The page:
AgentSpeak(L): programming with beliefs, desires and intentions

Anand S. Rao (1996). AgentSpeak(L): BDI Agents speak out in a logical computable language.

Rao's AgentSpeak(L) is a Prolog-like resolution-based language, but which is extended to support agent-based programming in several ways, most importantly:

  1. It extends the language, so that clauses can talk about not just satisfaction of predicates, but also of an agent desiring to bring about a predicate, and desiring to find out whether a predicate is true; and to distinguish between normal goals and special goals relevant to the BDI model (Belief-Desire-Intention model);
  2. It amends the resolution engine to support what Rao calls reactive concurrency, where agents form plans via a process resembling SLD-resolution, but plans are formed or abandoned on the basis of agent-internal reactions called triggering events.

Rao and Georgeff's work on BDI agents and procedural reasoning together constitutes one of the most important contributions to the theory of agents in AI, a topic which hasn't been discussed much here on LtU, but was raised in the Agent Oriented Programming story.

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The Jason language is an interpreter for an extended version of AgentSpeak(L). There is a lot of research around this language, such as integrating ontological reasoning (via a description logic reasoner), support for belief revision, adding support for more sophisticated scheduling of intentions (AgentSpeak(XL)), and so on. Also related is 2APL ("double AP, L" - A Practical Agent Programming Language), which has similar goals and almost identical syntax. Both languages embed a Prolog-subset as the belief base and then layer a rule language over the top.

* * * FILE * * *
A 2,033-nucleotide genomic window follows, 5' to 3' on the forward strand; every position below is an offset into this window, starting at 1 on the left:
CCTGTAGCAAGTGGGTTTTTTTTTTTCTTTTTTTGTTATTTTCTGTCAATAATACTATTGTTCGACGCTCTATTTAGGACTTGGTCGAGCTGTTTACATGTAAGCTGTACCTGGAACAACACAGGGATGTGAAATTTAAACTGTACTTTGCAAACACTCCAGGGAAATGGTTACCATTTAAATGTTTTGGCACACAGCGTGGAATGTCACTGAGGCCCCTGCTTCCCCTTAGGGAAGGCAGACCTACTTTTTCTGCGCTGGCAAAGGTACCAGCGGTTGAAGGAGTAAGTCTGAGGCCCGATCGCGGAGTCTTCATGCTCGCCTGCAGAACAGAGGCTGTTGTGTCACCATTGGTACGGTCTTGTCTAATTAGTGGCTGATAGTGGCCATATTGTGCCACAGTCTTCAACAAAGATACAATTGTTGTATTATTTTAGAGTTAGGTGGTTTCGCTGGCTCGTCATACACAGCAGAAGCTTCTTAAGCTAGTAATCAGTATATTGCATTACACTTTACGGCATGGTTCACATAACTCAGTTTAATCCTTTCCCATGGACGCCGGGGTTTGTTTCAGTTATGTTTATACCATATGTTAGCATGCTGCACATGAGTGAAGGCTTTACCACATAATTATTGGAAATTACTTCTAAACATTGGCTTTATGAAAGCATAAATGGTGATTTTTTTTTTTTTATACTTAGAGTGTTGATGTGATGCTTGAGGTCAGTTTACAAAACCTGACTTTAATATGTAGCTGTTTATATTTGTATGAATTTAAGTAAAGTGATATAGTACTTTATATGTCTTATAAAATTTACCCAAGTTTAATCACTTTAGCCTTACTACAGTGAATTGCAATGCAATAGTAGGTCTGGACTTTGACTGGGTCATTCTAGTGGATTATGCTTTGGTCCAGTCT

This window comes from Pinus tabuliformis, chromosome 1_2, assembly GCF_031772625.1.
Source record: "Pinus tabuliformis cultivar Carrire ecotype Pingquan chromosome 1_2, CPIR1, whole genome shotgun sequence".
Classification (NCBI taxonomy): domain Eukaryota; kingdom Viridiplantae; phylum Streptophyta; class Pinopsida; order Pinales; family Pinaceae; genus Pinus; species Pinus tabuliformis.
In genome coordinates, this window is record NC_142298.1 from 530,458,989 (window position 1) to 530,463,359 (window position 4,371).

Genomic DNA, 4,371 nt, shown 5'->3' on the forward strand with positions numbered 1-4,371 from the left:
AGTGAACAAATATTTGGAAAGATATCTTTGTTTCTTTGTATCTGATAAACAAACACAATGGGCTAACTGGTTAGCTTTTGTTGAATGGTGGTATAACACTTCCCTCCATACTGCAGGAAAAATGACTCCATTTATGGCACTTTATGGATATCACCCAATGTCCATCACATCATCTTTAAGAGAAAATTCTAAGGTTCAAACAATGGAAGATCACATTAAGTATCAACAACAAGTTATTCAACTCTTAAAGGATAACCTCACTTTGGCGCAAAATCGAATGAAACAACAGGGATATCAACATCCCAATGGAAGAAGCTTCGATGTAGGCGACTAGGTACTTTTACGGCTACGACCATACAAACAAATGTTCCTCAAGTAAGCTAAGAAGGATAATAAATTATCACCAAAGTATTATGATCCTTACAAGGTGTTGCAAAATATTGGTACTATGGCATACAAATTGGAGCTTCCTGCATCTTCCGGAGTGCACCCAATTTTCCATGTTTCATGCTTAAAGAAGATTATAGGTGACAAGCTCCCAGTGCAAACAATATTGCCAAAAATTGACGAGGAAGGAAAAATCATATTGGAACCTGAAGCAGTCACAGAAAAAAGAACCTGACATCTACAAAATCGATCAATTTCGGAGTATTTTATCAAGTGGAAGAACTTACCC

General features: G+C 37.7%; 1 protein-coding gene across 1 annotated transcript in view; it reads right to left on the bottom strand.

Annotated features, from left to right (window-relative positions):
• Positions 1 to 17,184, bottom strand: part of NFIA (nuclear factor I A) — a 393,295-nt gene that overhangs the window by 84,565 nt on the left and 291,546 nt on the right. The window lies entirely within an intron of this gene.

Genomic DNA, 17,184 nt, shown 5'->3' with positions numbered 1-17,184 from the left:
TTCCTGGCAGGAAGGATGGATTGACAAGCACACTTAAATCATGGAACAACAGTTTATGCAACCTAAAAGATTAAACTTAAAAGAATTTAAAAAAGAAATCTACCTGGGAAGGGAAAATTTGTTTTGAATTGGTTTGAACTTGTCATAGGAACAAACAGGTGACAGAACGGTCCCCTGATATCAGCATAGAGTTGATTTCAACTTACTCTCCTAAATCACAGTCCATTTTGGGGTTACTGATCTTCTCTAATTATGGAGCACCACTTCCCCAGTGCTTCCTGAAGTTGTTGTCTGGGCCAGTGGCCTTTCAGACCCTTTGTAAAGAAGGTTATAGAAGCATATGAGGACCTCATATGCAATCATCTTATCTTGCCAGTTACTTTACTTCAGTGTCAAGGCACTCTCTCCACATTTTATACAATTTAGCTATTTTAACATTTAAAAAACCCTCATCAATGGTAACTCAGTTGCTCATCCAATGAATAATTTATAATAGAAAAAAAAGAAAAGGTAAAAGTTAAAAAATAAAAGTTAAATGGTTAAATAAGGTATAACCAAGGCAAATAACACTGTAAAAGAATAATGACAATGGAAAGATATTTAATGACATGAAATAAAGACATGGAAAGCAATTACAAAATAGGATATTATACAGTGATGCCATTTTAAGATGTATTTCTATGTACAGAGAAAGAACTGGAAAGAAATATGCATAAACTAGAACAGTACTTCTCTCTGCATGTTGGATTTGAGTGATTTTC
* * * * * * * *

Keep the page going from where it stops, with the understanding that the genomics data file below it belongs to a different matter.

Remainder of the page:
Having used Jason a lot in the last couple of years, I'd say it still has a way to go until it is a really general purpose language. Some things are good, such as the support for persistent belief bases (via JDBC), relatively straight-forward distribution, and the high-level speech-act based communications layer. On the negative side, there is no element of decomposition apart from the agent (above the rule level), and it is difficult to compose agents into larger agents. Some sort of module system would be good for this. I also worry about slinging everything into a single global belief base. Finer control over scope of beliefs (perhaps per-module belief bases) would be nice (I believe there is some experimental code along these lines). On a smaller scale, using the Prolog subset for everything is a bit cumbersome, especially as many useful standard predicates are missing or limited. Concurrency support is also not as good as it could be: concurrent intentions have to communicate via the belief base, which then requires you to think about consistency and interleaving of execution. While Jason supports atomic annotations on plans, it still feels a bit low-level (essentially these annotations are equivalent to Java synchronized blocks). It would be nice to have something like futures or dataflow variables for this purpose (I think Jason could learn a lot from Oz). Support for user-defined functions in the term language would also be convenient (there is some limited support for expressions already), rather than using Prolog and having to name intermediate results. Also, the Prolog implementation in Jason doesn't support cut, making certain operations hard to implement efficiently (I've had to drop out to Java a fair bit). Personally, I'd prefer the belief base sub-language to be based on Datalog rather than Prolog, as the inference procedure is nicer (always terminates), and would be better suited for persistent implementations. Finally, the definition of the language (Jason) leaves several crucial elements of the semantics left as user-defined functions (e.g., picking which events to process, which plans to select, etc). This makes it hard to analyse the behaviour a program without knowing exactly which functions will be used in the implementation. Overall, I'm not entirely convinced that Jason represents much of an advantage over just writing things in e.g. Prolog, Scheme or (Alice) ML and adding some small convenience helpers for belief-bases etc.